Lastly, Galvan requests a sentencing hearing on all counts in the event that any are vacated by this court. Because her conviction and sentence must stand on all counts, this issue is moot.
For the foregoing reasons, Galvan's convictions and sentences are
Although at one point in her brief Galvan raises the multipliciousness of all three witness counts, she argues only that the two counts brought pursuant to 18 U.S.C. § 1512 are multiplicious
18 U.S.C. § 1512 provides in pertinent part:
(a) (1) Whoever kills or attempts to kill another person, with intent to--
(A) prevent the attendance or testimony of any person in an official proceeding; [or]
(C) prevent the communication by any person to a law enforcement officer or judge of the United States of information relating to the commission ... of a Federal offense
shall be punished as provided in paragraph (2).
Subsection (a) of § 1512 was added by Pub. L. 99-646 (1986). The Judiciary Committee section-by-section analysis accompanying the bill specifies only that:
Section 44 of the bill amends 18 U.S.C. 1512, which deals with witness intimidation, by inserting a new subsection dealing explicitly with killing or attempting to kill a Federal witness. In United States v. Dawlett, No. 85-1047 [787 F.2d 771] (1st Cir. April 2, 1986), the First Circuit held that killing a witness did not constitute an attempt to influence that person's testimony under 18 U.S.C. 1512. Section 44 overturns Dawlett and amends 18 U.S.C. 1512 expressly to include killing or attempting to kill a Federal witness.
1986 U.S.C.C.A.N. 6153.
Galvan was convicted of violating 18 U.S.C. §§ 922(g) (1) and 922(n), which state:
(g) It shall be unlawful for any person--
(1) who has been convicted in any court of [ ] a crime punishable by imprisonment for a term exceeding one year;
to receive any firearm ... which has been shipped or transported in interstate or foreign commerce.
(n) It shall be unlawful for any person who is under indictment for a crime punishable by imprisonment for a term exceeding one year to ... receive any firearm ... which has been shipped or transported in interstate or foreign commerce.
Galvan does not contest the sufficiency of the evidence linking the slugs found in Herrera's apartment with the weapon she used in shooting Herrera
The following dialogue occurred regarding the allegedly unproven amounts of drugs involved in discussions between Galvan and Salinas:
THE COURT: ... It was my understanding from the testimony that there was some discussion, although it never came to fruition--and from the videotape evidence-- ... regarding marijuana and cocaine and whether or not Ms. Galvan could supply certain quantities. This was part of the video and part of the testimony ... given by Mr. Herrera ... regarding his attempts to make certain purchases and sales.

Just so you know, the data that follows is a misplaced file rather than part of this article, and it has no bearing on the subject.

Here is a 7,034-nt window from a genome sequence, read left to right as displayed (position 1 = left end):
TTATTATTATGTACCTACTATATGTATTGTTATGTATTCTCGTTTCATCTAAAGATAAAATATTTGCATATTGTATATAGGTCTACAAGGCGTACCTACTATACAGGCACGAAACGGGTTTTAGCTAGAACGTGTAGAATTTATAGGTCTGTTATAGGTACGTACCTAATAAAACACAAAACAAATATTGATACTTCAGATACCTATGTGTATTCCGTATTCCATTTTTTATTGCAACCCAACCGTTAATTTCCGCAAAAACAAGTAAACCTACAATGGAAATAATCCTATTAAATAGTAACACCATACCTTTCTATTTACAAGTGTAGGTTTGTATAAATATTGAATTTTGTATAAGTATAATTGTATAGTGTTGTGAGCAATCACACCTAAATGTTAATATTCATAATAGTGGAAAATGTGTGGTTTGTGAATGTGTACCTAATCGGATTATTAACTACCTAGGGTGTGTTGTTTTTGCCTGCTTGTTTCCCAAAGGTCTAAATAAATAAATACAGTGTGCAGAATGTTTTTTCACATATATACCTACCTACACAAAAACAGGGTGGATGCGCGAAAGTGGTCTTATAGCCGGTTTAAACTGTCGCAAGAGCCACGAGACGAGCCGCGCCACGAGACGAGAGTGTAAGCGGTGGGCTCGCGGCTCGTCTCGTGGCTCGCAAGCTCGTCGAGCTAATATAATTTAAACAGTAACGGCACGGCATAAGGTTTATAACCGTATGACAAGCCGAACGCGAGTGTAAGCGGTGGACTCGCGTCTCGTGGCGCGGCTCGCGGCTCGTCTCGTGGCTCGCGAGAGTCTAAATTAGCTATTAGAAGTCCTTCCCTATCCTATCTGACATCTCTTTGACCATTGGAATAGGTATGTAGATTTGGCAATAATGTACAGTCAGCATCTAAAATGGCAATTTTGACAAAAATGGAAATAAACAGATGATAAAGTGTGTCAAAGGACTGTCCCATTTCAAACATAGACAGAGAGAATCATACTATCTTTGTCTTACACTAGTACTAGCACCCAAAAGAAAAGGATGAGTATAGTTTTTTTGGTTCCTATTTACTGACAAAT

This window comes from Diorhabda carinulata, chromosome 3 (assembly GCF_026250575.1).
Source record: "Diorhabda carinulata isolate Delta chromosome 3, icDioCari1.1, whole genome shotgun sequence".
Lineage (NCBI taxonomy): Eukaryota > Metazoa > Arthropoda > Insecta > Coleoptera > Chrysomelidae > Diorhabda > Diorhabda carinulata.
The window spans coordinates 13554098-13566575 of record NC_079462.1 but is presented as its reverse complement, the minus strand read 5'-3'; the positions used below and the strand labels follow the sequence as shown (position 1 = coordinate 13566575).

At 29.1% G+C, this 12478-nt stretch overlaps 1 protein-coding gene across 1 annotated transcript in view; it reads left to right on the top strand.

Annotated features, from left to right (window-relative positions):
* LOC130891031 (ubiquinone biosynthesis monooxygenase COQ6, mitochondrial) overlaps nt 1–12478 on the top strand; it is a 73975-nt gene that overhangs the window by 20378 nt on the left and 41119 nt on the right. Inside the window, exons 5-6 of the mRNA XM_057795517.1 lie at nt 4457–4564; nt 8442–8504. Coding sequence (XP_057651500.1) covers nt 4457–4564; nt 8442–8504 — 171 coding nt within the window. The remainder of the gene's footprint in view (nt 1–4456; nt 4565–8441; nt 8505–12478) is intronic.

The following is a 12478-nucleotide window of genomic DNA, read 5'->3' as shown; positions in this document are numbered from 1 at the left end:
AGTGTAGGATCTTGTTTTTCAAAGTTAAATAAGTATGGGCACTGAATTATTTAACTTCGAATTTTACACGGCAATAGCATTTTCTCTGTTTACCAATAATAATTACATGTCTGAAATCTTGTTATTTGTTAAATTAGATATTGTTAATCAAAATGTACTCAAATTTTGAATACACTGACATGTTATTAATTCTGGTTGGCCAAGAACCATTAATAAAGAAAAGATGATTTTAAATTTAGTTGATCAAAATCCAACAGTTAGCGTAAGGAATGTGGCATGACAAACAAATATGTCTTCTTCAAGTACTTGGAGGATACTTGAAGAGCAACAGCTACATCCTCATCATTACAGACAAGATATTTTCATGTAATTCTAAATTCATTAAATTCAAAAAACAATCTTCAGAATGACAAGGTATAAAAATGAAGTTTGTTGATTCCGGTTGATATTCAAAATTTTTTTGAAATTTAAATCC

And I thought [the parts of the PSI at issue] went to that and to what ... the probation office claims to be the evidence of listening to those tapes and the conversation which was incorporated essentially, I suppose, in the testimony of Mr. Herrera. Did I miss something?
[DEFENSE COUNSEL]: No, your honor.
THE COURT: ... I think the first count in that situation involved a conspiracy count.... And I suppose the unfortunate aspect of any conspiracy is that the party who is engaged in it or engages in and does some affirmative act in it generally gets the benefit of having to carry the load equally with other coconspirators.
Galvan's contention that the district court "applied [its] understanding of the law of conspiracy to saddle [her] with the PSI's description of the 'Hernandez Organization,' without any evidentiary showing that [she] participated in, knew of or sanctioned any of the trafficking in cocaine or heroin to which the PSI made reference" is incorrect. The drug totals contained in the PSI were not derived from the activities of unspecified Hernandez conspiracy members. Rather, they were adduced from government-monitored telephone conversations in which Galvan participated. Consequently, her assertion that the record lacked proof that she knew of the activities of her co-conspirators is unavailing; the only conduct at issue is her own. Likewise, her reliance on United States v. Rivera, 898 F.2d 442, 446 (5th Cir. 1990) (guidelines sentencing), in which the "district court did not find that Rivera was aware of his co-defendants' participation in the heroin distribution scheme" is misplaced
In objecting to the version of the Herrera shooting in the PSI, defense counsel stated:
[M]y objection was that apparently the probation office took these facts from the report of Agent Mitchell. However, there was testimony in the trial that Mr. Herrera was not candid with Agent Mitchell when he gave this information to him for the report, and that is our only objection there.
The district judge responded:
[A]lthough this is another person's language as it relates to how this is being presented to the Court, it seemed to me that this is essentially the same general facts as I heard them in court and during the course of the trial....
I think that's just simply a question of credibility in that regard, and so the Court would overrule your objections....
Specifically, defense counsel objected because Herrera had said he and his roommate kept a handgun for protection, and Herrera's roommate refuted that testimony at trial
Moreover, because Galvan offered no rebuttal evidence, " [t]he district court ... was free to adopt the facts in the PSI without further inquiry." United States v. Mir, 919 F.2d 940, 943 (5th Cir. 1990)